Rachel Watson (Emily Blunt) is a barely functioning, unemployed alcoholic who’s struggling to get over her divorce in “The Girl on the Train.” (Jessica Miglio/DreamWorks Pictures/Universal Pictures)

“The Girl on the Train” is a dour piece of suburban miserablism, a peek under the attractive surface of lazily entitled upper-class ennui that reveals dysfunction and seeping pathology underneath. As wan in spirit as it is devoid of color and life, it goes from glum to ghastly, with little in the way of genuine intrigue between. If “The Girl on the Train” were a musical instrument, it would be a sad trombone.

Emily Blunt plays Rachel Watson, a barely functioning alcoholic living in Westchester County who has lost her job because of her drinking. Every day, she performs the pantomime of commuting into New York on the Metro North train, nursing a water bottle filled with vodka and using her view out the window to spy on ex-husband Tom (Justin Theroux), his new wife Anna (Rebecca Ferguson) and their adorable baby, while also checking in on a neighboring couple she observes just as longingly.

Rachel is particularly taken with the female half of that young, attractive, obviously sexually fulfilled twosome. Her name turns out to be Megan (Haley Bennett), and her real life bears little resemblance to the fantasy Rachel has concocted in her booze-addled head. As Rachel’s obsession deepens, the boundaries begin to blur between appearance and reality, with Rachel’s regrets over her failed marriage, her blackout binges and her barely controlled rage culminating in a mysterious incident that she spends the rest of the movie trying to sort out.


Megan (Haley Bennett) and Tom (Justin Theroux) in "The Girl on the Train.” (Barry Wetcher/DreamWorks Pictures/Universal Pictures)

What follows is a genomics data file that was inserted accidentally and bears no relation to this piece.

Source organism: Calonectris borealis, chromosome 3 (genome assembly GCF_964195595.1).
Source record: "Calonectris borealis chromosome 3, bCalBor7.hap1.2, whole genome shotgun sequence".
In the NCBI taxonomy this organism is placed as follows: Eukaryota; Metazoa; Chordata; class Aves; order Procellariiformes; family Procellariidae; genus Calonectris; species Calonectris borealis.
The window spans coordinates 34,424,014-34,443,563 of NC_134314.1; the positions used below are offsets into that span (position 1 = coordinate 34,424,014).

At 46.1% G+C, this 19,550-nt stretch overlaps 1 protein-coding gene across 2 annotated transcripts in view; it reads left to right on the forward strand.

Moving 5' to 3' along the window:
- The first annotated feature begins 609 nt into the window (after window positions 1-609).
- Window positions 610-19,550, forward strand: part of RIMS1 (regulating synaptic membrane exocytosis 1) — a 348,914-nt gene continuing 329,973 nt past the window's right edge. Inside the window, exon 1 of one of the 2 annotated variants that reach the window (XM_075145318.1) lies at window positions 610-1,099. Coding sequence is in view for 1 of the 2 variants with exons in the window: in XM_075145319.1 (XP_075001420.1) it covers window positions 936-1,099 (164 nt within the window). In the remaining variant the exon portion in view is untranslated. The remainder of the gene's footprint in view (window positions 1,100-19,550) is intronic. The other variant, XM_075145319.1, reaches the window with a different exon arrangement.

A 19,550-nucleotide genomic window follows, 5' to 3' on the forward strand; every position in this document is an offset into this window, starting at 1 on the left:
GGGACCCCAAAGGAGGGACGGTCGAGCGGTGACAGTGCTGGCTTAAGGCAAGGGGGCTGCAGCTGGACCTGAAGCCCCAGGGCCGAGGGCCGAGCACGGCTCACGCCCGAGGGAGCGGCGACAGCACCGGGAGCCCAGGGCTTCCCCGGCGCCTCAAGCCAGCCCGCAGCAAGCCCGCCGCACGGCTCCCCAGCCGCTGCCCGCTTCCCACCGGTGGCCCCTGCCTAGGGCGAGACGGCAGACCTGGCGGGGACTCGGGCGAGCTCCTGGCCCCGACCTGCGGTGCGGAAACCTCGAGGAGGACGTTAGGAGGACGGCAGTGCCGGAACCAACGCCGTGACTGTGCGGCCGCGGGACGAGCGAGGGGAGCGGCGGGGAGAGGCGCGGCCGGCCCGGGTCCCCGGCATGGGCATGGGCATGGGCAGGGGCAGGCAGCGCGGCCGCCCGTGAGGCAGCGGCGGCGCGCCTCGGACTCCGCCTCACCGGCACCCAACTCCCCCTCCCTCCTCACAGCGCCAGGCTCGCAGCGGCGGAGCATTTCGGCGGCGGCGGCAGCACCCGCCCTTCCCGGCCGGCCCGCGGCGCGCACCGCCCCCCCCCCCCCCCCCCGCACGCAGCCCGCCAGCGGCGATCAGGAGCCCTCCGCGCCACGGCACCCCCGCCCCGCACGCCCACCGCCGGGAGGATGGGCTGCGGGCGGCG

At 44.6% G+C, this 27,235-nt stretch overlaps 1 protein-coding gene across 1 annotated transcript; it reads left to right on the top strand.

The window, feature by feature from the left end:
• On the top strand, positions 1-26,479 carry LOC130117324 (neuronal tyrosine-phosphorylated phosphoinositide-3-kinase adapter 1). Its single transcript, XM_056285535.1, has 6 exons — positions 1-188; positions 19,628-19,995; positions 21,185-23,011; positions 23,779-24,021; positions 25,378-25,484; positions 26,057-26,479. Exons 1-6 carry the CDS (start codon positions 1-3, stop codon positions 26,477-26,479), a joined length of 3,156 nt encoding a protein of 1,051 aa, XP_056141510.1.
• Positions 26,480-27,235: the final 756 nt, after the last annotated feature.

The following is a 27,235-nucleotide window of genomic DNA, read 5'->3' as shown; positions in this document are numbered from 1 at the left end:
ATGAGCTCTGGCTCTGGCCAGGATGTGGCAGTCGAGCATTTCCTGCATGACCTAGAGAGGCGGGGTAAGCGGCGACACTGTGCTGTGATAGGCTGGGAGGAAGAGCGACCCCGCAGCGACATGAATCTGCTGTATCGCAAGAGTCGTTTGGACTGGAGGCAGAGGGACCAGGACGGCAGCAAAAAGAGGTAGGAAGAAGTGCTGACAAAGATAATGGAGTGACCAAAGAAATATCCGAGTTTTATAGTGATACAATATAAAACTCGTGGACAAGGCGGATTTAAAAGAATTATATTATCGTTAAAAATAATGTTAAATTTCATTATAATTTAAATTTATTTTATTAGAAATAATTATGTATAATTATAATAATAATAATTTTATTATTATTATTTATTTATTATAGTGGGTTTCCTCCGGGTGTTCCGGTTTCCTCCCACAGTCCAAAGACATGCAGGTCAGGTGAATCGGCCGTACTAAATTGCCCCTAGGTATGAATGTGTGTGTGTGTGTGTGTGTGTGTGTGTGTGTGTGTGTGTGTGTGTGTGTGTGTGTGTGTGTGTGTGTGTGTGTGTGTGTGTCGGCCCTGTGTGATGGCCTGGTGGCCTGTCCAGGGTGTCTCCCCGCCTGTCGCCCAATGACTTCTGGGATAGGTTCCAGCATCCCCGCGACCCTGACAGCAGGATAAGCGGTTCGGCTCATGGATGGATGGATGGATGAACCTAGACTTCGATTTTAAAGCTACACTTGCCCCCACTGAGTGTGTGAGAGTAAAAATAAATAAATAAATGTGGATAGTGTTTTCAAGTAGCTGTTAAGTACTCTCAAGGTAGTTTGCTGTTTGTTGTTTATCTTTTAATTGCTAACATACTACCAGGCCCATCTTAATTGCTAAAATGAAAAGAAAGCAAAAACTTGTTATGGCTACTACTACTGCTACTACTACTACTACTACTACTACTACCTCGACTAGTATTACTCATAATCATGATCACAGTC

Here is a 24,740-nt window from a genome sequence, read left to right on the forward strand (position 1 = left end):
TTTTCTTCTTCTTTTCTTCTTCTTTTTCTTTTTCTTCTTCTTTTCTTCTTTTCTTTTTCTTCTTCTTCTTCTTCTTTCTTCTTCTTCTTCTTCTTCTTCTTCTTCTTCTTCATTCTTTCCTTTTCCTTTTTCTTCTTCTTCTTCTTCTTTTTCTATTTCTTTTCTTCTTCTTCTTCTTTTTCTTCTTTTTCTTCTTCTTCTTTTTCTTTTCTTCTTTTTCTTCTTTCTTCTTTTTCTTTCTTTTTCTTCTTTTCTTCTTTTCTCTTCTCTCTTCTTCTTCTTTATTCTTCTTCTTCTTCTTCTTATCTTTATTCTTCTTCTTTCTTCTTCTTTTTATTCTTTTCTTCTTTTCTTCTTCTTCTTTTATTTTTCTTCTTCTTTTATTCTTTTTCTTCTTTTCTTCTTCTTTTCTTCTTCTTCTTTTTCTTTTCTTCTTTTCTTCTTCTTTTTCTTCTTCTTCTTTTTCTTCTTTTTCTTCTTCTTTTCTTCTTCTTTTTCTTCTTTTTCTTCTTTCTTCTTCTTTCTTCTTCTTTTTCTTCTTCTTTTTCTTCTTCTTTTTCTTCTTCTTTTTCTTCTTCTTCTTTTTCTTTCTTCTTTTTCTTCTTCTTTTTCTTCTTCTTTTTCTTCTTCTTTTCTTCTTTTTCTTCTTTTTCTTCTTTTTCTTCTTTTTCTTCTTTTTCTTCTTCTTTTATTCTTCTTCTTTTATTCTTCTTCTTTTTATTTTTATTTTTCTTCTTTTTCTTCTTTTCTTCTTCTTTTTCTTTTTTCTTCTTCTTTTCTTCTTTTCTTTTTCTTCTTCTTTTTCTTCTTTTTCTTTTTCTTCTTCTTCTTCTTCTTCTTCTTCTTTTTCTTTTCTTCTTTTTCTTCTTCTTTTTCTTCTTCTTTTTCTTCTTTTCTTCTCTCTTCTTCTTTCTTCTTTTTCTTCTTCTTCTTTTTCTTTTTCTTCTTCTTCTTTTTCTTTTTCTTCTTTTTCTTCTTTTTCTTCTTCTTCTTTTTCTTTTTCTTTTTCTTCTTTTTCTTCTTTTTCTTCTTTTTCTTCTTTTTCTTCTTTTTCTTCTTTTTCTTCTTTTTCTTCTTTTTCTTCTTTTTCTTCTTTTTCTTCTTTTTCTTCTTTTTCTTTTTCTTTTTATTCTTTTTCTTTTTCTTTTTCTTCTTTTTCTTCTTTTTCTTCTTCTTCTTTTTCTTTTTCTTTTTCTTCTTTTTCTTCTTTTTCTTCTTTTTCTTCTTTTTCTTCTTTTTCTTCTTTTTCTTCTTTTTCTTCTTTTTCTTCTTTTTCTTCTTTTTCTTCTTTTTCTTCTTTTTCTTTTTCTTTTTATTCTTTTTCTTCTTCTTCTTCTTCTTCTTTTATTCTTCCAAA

Based on Paula Hawkins’s 2015 novel of the same name, “The Girl on the Train” has retained the book’s somewhat scrambled timeline and multiple voices. (Megan and Anna have their own say, as well.) The story has been transposed from London, but Rachel retains the British accent. Still, she seems to have lost a bit of her edge in the move across the pond. With conspicuously chapped lips, raccoon eyes and a perpetually flushed nose, Blunt plays her in a weepy, self-pitying daze. Although the supporting cast is strong, no one has much to do in a procedural that classic film fans might well suss out within the first 20 minutes. Edgar Ramirez is particularly wasted as an ethically challenged psychiatrist who at one point simply disappears, never to return to the narrative in which he has figured so prominently.

Directed in chilly tones of blue and gray by Tate Taylor, “The Girl on the Train” might inevitably be compared to “Gone Girl” as a female-centered thriller about maternal ambivalence with “girl” in the title, but the juxtaposition only points up how much this movie lacks in sly wit, adroit misdirection and feminist provocation. If the audience comes away with a message, it’s that women need to talk to one another, lest we come under the potentially fatal spell of manipulative, controlling men. The most poignant example comes in one of the movie’s most effective scenes, featuring a peppery, sharply alert turn by Lisa Kudrow.

Based on Paula Hawkins’s best-selling novel, this thriller is about a woman who goes missing and the quest to figure out who was involved. (  / Universal)

That brief spike of energy is momentary, however, and soon we’re returned to dreary monotony. “The Girl on the Train” plods toward what turns out to be a startlingly gruesome resolution. Even viewers who are mildly diverted by the whodunit angle are unlikely to find themselves emotionally engaged in the outcome. It’s a movie that chugs along, smoothly and uneventfully, until it pulls into a station that could have been seen from a mile away, had you not already been lulled just to the edge of sleep.

R. At area theaters. Contains violence, obscenity, sexuality and nudity. 112 minutes.